The decision likely didn’t come as a surprise to eagle-eyed Research Bank of Australia (RBA) watchers after inflation took a downwards turn in the December quarter.
It's good news for mortgage holders, with economists at all four of the nation’s biggest banks tipping the cash rate – a major influence on interest rates – has peaked.
Though, borrowers will likely remain on the edge of their seats as the RBA board retains its hawkish tone.
“While there are encouraging signs, the economic outlook is uncertain and the board remains highly attentive to inflation risks," the board said on announcing today's decision.
"Returning inflation to target within a reasonable timeframe remains the board’s highest priority.
"The path of interest rates that will best ensure that inflation returns to target in a reasonable timeframe will depend upon the data and the evolving assessment of risks, and a further increase in interest rates cannot be ruled out."
In the meantime, consumers can rest easy knowing growth in prices appears to be slowing.
“Headline inflation came in at 0.6% over the December quarter, the lowest growth in consumer prices since March 2021 and below the RBA’s forecasts,” PropTrack economist Anne Flaherty said.
“This continues the trend of declining annual growth in consumer prices and increases the probability that interest rates have hit their peak in the current cycle.”
The latest quarterly consumer price index, which measures the changing price of a set basket of goods, found prices rose 4.1% over the year to the three months ending December.
The RBA aims to keep annual inflation in the range of 2% to 3%.
Inflation typically runs counter to unemployment – when one falls, the other can be expected to rise.
The unemployment rate remained flat in December, at 3.9% on a seasonally adjusted basis.
The RBA in its November Statement on Monetary Policy (SOMP) forecasted inflation to drop to 3.5% by the end of this year in November, while it tipped the quarterly unemployment rate to rise to 4.2%.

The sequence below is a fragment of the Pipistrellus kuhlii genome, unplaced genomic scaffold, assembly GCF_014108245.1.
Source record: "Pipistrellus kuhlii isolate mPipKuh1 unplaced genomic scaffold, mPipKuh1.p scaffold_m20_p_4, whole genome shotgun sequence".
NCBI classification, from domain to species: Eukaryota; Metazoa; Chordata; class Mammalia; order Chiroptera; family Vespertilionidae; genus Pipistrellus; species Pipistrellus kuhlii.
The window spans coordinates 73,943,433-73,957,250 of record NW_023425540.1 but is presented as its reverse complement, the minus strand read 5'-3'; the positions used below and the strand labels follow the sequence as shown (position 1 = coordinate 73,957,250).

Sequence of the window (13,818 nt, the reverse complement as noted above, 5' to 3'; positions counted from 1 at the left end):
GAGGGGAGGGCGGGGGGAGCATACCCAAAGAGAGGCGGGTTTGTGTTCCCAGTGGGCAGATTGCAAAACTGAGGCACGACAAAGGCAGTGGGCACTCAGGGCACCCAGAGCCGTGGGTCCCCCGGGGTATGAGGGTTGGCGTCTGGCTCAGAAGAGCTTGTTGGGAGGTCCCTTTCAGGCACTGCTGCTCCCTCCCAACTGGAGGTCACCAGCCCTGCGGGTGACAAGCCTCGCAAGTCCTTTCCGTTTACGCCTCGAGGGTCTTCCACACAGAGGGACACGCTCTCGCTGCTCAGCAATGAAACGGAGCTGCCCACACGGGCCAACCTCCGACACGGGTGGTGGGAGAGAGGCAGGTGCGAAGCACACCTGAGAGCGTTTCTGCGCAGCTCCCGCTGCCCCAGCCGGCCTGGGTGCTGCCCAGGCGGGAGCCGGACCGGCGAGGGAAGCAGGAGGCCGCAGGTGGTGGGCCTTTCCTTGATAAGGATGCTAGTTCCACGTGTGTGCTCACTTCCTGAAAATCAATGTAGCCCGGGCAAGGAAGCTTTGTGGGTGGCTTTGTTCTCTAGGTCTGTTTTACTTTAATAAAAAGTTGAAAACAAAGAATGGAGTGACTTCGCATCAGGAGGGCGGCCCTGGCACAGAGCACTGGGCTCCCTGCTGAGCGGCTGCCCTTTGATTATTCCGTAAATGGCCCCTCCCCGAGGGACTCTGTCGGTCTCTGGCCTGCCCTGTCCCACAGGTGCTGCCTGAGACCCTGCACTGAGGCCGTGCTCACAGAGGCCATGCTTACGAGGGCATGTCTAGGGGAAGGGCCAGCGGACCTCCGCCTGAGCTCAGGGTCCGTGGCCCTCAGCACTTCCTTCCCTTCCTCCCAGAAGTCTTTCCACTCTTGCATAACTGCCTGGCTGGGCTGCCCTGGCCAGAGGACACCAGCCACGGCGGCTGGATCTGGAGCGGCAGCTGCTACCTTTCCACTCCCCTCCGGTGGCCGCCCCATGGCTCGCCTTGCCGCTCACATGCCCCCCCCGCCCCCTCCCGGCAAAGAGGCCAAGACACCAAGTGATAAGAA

RBA forecast: Unemployment (quarterly)
RBA prediction: CPI
The central bank pushed out its forecasted return to its inflation target to late 2025 last year, much to its apparent discomfort.
There was a risk at one stage it wouldn't reach the mid-point of the 2-3% inflation target until 2026.
Though, the recent data flow has likely encouraged experts housed within.
RBA Governor Michele Bullock will front the cameras after the RBA board’s decision was announced as part of the central bank's rejigged approach to monetary policy announcements.
The new post-board meeting press conference was instated following last year’s review into the central bank.
The review also resulted in the length of the RBA board’s meetings being extended from one day to two, and the frequency of them reduced from monthly (with the exclusion of January) to eight times a year, meaning the next cash rate decision won’t come until mid-March.
Will the next RBA cash rate move be a cut?
No doubt economists and punters alike are wishing they had a crystal ball to see whether the RBA board’s next move will be a hike or a cut.
The majority of experts appear to believe the cash rate has now peaked, with cuts to follow shortly.
NAB chief economist Alan Oster predicts the first cut could come in November with more gradually following.
Until recently, the bank expected one more hike from the RBA, which could have brought the cash rate to 4.6%.
“The case to raise the rate from here is steadily losing traction," Westpac chief economist and former RBA staffer Luci Ellis said earlier this week, also predicting the board wouldn't go so far as to rule out more hikes yet.
Many borrowers, particularly those snowed in by mortgage repayments, likely want to see a cash rate cut sooner rather than later.
However, the Finance Brokers Association of Australia (FBAA) warns cutting too soon could cause more long-term pain.
“We all want to see rates come down and mortgage holders desperately need it, but the last thing we want is for the RBA to act too soon and then have to readjust and increase them again,” FBAA managing director Peter White AM said.
“Consumers need stability at this time, not volatility.”
Greater stability could also bolster the housing market, Ms Flaherty noted.
“Greater confidence around where interest rates are sitting should support further recovery in buyer and seller confidence,” she said.
Many home loan lenders have lowered their advertised mortgage interest rates in recent weeks, seemingly in anticipation that the cash rate could soon start dropping.
Term deposit enthusiasts, meanwhile, mightn't welcome a reprieve from high interest rates.
Those offered on deposit products appear to have been trending in a downwards trajectory so far this year.
Image courtesy of the Reserve Bank of Australia
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